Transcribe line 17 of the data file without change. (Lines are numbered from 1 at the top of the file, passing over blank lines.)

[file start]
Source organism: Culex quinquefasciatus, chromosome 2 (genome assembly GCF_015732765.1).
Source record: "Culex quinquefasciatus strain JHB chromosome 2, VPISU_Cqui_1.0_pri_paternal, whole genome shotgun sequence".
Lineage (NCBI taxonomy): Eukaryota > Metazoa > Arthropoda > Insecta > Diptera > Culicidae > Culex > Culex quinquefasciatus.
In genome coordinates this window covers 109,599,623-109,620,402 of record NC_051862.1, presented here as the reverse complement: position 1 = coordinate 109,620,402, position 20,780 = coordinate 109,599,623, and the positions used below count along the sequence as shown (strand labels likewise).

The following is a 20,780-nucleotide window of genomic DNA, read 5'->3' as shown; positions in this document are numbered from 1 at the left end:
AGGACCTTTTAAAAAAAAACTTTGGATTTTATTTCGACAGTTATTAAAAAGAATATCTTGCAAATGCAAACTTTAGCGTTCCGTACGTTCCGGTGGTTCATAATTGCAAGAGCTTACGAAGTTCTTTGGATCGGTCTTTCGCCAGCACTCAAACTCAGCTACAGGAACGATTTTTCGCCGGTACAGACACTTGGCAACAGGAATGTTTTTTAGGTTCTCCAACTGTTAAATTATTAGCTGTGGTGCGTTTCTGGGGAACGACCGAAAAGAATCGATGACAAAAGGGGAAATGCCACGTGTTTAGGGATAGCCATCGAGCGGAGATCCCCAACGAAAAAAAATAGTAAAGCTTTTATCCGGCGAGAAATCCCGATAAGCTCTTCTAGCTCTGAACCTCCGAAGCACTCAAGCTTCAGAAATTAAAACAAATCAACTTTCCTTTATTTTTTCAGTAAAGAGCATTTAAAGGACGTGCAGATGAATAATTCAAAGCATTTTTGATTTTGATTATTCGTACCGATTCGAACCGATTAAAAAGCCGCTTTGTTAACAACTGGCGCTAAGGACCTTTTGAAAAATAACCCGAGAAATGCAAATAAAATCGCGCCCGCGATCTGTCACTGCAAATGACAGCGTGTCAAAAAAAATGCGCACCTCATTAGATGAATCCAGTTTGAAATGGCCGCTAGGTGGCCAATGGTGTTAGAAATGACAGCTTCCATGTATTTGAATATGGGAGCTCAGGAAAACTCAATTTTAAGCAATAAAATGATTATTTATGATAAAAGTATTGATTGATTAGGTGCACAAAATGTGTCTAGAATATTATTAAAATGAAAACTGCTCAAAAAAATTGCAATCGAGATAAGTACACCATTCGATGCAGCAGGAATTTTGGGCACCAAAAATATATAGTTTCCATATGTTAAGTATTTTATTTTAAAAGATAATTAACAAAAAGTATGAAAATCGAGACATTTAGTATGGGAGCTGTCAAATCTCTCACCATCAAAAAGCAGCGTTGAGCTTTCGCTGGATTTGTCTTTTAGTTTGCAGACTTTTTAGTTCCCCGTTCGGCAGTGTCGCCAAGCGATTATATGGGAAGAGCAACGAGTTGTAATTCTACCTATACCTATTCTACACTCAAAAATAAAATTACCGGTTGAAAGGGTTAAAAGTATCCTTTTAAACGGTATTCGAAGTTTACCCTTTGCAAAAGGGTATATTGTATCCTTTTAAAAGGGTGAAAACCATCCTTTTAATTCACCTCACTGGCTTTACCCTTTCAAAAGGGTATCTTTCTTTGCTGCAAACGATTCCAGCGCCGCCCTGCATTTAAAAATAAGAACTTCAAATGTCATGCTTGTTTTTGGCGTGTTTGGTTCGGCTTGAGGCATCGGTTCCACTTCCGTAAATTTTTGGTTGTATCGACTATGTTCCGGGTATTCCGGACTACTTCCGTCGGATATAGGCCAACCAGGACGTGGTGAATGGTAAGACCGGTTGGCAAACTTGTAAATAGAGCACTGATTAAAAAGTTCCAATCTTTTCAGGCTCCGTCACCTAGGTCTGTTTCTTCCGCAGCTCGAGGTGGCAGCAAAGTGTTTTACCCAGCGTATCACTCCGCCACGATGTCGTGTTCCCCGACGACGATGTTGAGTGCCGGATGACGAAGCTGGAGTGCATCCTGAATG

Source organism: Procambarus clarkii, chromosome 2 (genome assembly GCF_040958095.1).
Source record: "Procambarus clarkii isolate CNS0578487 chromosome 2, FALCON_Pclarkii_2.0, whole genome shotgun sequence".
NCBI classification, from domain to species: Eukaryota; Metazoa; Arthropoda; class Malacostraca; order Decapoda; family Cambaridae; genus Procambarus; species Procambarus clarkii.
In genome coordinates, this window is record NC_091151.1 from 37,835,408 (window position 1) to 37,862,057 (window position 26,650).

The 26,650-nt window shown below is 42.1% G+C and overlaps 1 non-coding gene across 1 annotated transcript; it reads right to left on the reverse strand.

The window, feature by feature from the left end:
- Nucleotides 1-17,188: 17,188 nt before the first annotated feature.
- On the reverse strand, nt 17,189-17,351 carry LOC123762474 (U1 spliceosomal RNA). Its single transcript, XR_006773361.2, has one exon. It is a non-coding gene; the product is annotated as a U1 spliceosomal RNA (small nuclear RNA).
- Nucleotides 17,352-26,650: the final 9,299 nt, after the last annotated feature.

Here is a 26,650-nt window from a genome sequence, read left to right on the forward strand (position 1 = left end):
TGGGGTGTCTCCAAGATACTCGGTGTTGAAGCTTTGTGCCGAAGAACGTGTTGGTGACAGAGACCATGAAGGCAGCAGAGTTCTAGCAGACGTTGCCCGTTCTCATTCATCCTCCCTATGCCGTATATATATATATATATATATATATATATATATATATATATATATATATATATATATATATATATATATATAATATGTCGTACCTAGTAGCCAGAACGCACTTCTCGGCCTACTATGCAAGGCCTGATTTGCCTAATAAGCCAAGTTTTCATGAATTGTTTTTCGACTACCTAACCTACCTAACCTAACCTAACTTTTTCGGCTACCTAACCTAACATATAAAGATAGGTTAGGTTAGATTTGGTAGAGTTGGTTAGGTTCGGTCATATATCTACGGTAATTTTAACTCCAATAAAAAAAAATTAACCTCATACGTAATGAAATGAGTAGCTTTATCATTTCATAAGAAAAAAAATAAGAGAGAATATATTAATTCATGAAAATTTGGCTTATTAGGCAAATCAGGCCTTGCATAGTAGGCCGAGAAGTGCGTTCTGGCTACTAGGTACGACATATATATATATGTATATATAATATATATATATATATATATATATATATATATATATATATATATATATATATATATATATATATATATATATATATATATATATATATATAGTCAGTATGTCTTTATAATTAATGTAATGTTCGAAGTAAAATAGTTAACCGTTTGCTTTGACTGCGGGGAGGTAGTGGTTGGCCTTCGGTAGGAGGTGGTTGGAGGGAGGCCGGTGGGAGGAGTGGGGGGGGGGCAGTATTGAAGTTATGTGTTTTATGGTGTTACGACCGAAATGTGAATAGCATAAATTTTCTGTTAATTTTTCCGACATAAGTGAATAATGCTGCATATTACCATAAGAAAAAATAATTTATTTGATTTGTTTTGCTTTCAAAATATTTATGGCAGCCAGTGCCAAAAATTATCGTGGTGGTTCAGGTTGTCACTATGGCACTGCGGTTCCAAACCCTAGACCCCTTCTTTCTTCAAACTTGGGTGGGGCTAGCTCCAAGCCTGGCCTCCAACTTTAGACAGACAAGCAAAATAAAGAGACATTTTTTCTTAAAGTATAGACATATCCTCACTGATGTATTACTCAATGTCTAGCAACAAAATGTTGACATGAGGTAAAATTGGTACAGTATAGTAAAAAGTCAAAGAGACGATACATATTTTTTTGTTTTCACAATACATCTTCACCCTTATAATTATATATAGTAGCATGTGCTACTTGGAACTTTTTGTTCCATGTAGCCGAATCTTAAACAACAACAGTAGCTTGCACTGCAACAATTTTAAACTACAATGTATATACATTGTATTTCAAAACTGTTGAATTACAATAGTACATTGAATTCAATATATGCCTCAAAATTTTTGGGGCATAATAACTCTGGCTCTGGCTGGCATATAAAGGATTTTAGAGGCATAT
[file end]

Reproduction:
TGGGGTGTCTCCAAGATACTCGGTGTTGAAGCTTTGTGCCGAAGAACGTGTTGGTGACAGAGACCATGAAGGCAGCAGAGTTCTAGCAGACGTTGCCCGTTCTCATTCATCCTCCCTATGCCGTATATATATATATATATATATATATATATATATATATATATATATATATATATATATATATATATATATATAATATGTCGTACCTAGTAGCCAGAACGCACTTCTCGGCCTACTATGCAAGGCCTGATTTGCCTAATAAGCCAAGTTTTCATGAATTGTTTTTCGACTACCTAACCTACCTAACCTAACCTAACTTTTTCGGCTACCTAACCTAACATATAAAGATAGGTTAGGTTAGATTTGGTAGAGTTGGTTAGGTTCGGTCATATATCTACGGTAATTTTAACTCCAATAAAAAAAAATTAACCTCATACGTAATGAAATGAGTAGCTTTATCATTTCATAAGAAAAAAAATAAGAGAGAATATATTAATTCATGAAAATTTGGCTTATTAGGCAAATCAGGCCTTGCATAGTAGGCCGAGAAGTGCGTTCTGGCTACTAGGTACGACATATATATATATGTATATATAATATATATATATATATATATATATATATATATATATATATATATATATATATATATATATATATATATATATATATATATATATATATATAGTCAGTATGTCTTTATAATTAATGTAATGTTCGAAGTAAAATAGTTAACCGTTTGCTTTGACTGCGGGGAGGTAGTGGTTGGCCTTCGGTAGGAGGTGGTTGGAGGGAGGCCGGTGGGAGGAGTGGGGGGGGGGCAGTATTGAAGTTATGTGTTTTATGGTGTTACGACCGAAATGTGAATAGCATAAATTTTCTGTTAATTTTTCCGACATAAGTGAATAATGCTGCATATTACCATAAGAAAAAATAATTTATTTGATTTGTTTTGCTTTCAAAATATTTATGGCAGCCAGTGCCAAAAATTATCGTGGTGGTTCAGGTTGTCACTATGGCACTGCGGTTCCAAACCCTAGACCCCTTCTTTCTTCAAACTTGGGTGGGGCTAGCTCCAAGCCTGGCCTCCAACTTTAGACAGACAAGCAAAATAAAGAGACATTTTTTCTTAAAGTATAGACATATCCTCACTGATGTATTACTCAATGTCTAGCAACAAAATGTTGACATGAGGTAAAATTGGTACAGTATAGTAAAAAGTCAAAGAGACGATACATATTTTTTTGTTTTCACAATACATCTTCACCCTTATAATTATATATAGTAGCATGTGCTACTTGGAACTTTTTGTTCCATGTAGCCGAATCTTAAACAACAACAGTAGCTTGCACTGCAACAATTTTAAACTACAATGTATATACATTGTATTTCAAAACTGTTGAATTACAATAGTACATTGAATTCAATATATGCCTCAAAATTTTTGGGGCATAATAACTCTGGCTCTGGCTGGCATATAAAGGATTTTAGAGGCATAT